Prolyl hydroxylase substrate adenylosuccinate lyase is an oncogenic driver in triple negative breast cancer.

Published on Nov 15, 2019in Nature Communications11.878
· DOI :10.1038/s41467-019-13168-4
Giada Zurlo3
Estimated H-index: 3
(UNC: University of North Carolina at Chapel Hill),
Xijuan Liu1
Estimated H-index: 1
(UNC: University of North Carolina at Chapel Hill)
+ 18 AuthorsQing Zhang24
Estimated H-index: 24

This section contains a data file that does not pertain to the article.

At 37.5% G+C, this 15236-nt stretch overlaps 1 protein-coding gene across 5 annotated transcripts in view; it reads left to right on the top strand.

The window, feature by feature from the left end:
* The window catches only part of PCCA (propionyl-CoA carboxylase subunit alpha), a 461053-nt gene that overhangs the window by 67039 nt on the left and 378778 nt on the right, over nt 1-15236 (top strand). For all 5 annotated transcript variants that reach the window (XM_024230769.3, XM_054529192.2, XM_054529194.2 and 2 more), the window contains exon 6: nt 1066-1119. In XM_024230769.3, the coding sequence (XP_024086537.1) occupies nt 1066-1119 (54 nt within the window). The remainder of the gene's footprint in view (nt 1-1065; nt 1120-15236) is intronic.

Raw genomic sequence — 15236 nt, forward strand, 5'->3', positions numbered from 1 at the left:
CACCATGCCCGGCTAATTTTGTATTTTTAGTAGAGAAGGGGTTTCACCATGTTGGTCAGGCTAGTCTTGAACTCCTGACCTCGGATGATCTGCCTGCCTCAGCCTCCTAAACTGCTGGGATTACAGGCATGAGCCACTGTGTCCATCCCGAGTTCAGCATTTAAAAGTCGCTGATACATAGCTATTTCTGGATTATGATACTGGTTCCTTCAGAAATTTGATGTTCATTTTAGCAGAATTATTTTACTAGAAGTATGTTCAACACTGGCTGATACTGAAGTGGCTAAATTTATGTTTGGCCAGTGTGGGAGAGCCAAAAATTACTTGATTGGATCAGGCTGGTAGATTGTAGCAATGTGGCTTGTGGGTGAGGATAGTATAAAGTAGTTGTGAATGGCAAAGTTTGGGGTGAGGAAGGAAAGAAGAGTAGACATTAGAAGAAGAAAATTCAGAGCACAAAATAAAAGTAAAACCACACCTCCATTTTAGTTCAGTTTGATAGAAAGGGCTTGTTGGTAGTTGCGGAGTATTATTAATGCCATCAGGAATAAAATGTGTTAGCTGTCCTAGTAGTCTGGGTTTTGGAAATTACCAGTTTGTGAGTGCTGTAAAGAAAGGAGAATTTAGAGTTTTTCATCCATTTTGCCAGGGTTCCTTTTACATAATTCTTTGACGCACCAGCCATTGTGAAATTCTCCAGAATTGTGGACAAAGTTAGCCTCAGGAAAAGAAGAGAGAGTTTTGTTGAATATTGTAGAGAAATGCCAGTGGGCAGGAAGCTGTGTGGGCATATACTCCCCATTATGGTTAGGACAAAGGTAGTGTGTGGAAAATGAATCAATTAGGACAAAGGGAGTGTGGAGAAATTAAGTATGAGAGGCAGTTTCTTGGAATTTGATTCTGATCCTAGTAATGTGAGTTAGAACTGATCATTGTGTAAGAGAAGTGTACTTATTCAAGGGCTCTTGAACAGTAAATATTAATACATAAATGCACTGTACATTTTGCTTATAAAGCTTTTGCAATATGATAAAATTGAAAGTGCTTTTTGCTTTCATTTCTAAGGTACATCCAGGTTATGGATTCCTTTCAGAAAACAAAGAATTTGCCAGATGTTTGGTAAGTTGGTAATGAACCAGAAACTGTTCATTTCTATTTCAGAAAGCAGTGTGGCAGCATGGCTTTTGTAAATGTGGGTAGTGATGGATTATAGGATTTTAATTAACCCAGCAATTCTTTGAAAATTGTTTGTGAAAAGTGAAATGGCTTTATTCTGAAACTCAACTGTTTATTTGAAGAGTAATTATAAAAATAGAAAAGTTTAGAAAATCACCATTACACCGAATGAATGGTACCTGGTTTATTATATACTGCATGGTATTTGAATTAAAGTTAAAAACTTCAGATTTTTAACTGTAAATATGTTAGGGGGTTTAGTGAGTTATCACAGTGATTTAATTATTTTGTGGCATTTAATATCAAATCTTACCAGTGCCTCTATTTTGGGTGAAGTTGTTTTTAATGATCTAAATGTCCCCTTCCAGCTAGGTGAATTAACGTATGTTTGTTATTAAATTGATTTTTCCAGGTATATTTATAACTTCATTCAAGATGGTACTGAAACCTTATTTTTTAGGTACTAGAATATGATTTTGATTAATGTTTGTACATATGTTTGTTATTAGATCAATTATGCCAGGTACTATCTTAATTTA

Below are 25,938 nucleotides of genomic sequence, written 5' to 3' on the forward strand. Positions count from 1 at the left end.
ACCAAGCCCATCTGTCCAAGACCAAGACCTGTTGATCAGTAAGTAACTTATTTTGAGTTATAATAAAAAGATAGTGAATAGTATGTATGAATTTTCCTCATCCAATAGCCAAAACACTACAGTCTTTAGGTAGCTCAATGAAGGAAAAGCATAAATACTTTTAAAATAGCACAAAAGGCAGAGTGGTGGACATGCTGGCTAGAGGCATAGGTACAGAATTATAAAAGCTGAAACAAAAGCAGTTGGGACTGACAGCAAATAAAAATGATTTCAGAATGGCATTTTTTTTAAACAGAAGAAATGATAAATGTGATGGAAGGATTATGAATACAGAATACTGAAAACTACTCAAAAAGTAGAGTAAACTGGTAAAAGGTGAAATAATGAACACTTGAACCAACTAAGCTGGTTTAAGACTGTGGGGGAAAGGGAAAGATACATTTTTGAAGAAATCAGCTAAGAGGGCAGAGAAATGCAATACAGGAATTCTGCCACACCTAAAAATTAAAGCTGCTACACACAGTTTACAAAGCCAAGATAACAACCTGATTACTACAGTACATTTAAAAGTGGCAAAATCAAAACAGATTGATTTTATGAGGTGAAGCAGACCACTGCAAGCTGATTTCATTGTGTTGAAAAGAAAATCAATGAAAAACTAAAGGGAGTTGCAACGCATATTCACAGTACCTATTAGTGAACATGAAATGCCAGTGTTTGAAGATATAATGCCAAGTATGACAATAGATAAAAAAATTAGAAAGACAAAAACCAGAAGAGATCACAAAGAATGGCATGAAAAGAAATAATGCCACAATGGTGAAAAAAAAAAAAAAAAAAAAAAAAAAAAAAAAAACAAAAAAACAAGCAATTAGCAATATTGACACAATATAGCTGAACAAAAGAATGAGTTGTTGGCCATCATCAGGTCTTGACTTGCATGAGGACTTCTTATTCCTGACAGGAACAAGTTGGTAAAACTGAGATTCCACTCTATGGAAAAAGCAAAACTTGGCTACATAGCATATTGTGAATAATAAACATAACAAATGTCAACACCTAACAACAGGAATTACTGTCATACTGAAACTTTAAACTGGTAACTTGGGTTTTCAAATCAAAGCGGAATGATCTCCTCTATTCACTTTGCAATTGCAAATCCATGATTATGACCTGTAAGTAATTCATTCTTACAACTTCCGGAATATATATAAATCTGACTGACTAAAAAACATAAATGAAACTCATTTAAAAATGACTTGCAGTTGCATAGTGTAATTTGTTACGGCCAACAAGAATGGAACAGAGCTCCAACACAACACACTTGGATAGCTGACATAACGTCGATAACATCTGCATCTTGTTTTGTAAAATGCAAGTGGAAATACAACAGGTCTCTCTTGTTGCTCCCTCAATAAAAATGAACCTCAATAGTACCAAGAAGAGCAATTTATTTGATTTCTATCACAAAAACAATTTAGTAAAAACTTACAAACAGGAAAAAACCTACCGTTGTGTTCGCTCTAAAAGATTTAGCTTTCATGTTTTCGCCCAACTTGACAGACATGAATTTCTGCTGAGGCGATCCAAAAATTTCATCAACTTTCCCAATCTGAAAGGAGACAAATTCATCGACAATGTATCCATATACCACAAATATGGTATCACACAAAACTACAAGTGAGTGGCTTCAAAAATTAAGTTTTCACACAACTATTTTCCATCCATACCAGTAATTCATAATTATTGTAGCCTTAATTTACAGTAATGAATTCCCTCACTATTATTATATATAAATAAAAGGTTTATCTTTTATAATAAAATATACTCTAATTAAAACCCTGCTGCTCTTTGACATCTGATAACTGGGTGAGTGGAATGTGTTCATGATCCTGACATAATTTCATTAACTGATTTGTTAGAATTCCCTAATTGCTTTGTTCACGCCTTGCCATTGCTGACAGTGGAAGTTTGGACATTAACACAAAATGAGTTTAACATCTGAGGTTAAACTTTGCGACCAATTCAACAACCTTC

Protein hydroxylation affects protein stability, activity, and interactome, therefore contributing to various diseases including cancers. However, the transiency of the hydroxylation reaction hinders the identification of hydroxylase substrates. By developing an enzyme-substrate trapping strategy coupled with TAP-TAG or orthogonal GST- purification followed by mass spectrometry, we identify adenylosuccinate lyase (ADSL) as an EglN2 hydroxylase substrate in triple negative breast cancer (TNBC). ADSL expression is higher in TNBC than other breast cancer subtypes or normal breast tissues. ADSL knockout impairs TNBC cell proliferation and invasiveness in vitro and in vivo. An integrated transcriptomics and metabolomics analysis reveals that ADSL activates the oncogenic cMYC pathway by regulating cMYC protein level via a mechanism requiring ADSL proline 24 hydroxylation. Hydroxylation-proficient ADSL, by affecting adenosine levels, represses the expression of the long non-coding RNA MIR22HG, thus upregulating cMYC protein level. Our findings highlight the role of ADSL hydroxylation in controlling cMYC and TNBC tumorigenesis. The hydroxylase EgIN2 contributes to triple negative breast cancers. Here, using an enzyme-substrate trapping strategy, the authors identify ASDL as a bona fide substrate of EgIN2 promoting aggressive properties of TNBC via the activation of cMYC signaling.
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